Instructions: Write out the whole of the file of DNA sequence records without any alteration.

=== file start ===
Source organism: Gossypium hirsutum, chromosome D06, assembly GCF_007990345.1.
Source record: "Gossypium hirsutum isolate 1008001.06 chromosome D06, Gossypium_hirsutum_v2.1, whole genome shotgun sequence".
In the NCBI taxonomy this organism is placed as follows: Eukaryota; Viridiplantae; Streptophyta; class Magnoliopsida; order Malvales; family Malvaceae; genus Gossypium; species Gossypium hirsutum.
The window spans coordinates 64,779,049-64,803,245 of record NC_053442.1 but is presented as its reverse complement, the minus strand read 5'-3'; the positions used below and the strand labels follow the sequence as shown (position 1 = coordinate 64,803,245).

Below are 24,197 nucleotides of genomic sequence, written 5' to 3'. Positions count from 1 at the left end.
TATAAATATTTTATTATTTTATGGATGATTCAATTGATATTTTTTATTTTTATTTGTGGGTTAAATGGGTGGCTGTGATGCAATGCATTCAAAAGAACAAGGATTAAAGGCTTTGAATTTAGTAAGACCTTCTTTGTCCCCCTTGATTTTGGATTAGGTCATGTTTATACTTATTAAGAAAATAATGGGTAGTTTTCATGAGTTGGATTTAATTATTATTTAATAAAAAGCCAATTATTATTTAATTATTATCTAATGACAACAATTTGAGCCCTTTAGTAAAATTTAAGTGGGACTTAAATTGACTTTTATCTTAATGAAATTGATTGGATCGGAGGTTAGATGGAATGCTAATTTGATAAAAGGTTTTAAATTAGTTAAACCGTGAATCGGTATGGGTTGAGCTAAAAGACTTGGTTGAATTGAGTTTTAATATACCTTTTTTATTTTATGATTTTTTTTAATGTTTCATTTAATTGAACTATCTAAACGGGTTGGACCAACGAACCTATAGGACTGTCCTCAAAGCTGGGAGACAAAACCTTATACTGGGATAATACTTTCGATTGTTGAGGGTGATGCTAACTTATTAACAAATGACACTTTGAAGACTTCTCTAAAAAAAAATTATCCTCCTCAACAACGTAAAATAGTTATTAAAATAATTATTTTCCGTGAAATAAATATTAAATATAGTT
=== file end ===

Source organism: Gossypium hirsutum, chromosome D06, assembly GCF_007990345.1.
Source record: "Gossypium hirsutum isolate 1008001.06 chromosome D06, Gossypium_hirsutum_v2.1, whole genome shotgun sequence".
In the NCBI taxonomy this organism is placed as follows: Eukaryota; Viridiplantae; Streptophyta; class Magnoliopsida; order Malvales; family Malvaceae; genus Gossypium; species Gossypium hirsutum.
The window spans coordinates 64,779,049-64,803,245 of record NC_053442.1 but is presented as its reverse complement, the minus strand read 5'-3'; the positions used below and the strand labels follow the sequence as shown (position 1 = coordinate 64,803,245).

Below are 24,197 nucleotides of genomic sequence, written 5' to 3'. Positions count from 1 at the left end.
TATAAATATTTTATTATTTTATGGATGATTCAATTGATATTTTTTATTTTTATTTGTGGGTTAAATGGGTGGCTGTGATGCAATGCATTCAAAAGAACAAGGATTAAAGGCTTTGAATTTAGTAAGACCTTCTTTGTCCCCCTTGATTTTGGATTAGGTCATGTTTATACTTATTAAGAAAATAATGGGTAGTTTTCATGAGTTGGATTTAATTATTATTTAATAAAAAGCCAATTATTATTTAATTATTATCTAATGACAACAATTTGAGCCCTTTAGTAAAATTTAAGTGGGACTTAAATTGACTTTTATCTTAATGAAATTGATTGGATCGGAGGTTAGATGGAATGCTAATTTGATAAAAGGTTTTAAATTAGTTAAACCGTGAATCGGTATGGGTTGAGCTAAAAGACTTGGTTGAATTGAGTTTTAATATACCTTTTTTATTTTATGATTTTTTTTAATGTTTCATTTAATTGAACTATCTAAACGGGTTGGACCAACGAACCTATAGGACTGTCCTCAAAGCTGGGAGACAAAACCTTATACTGGGATAATACTTTCGATTGTTGAGGGTGATGCTAACTTATTAACAAATGACACTTTGAAGACTTCTCTAAAAAAAAATTATCCTCCTCAACAACGTAAAATAGTTATTAAAATAATTATTTTCCGTGAAATAAATATTAAATATAGTT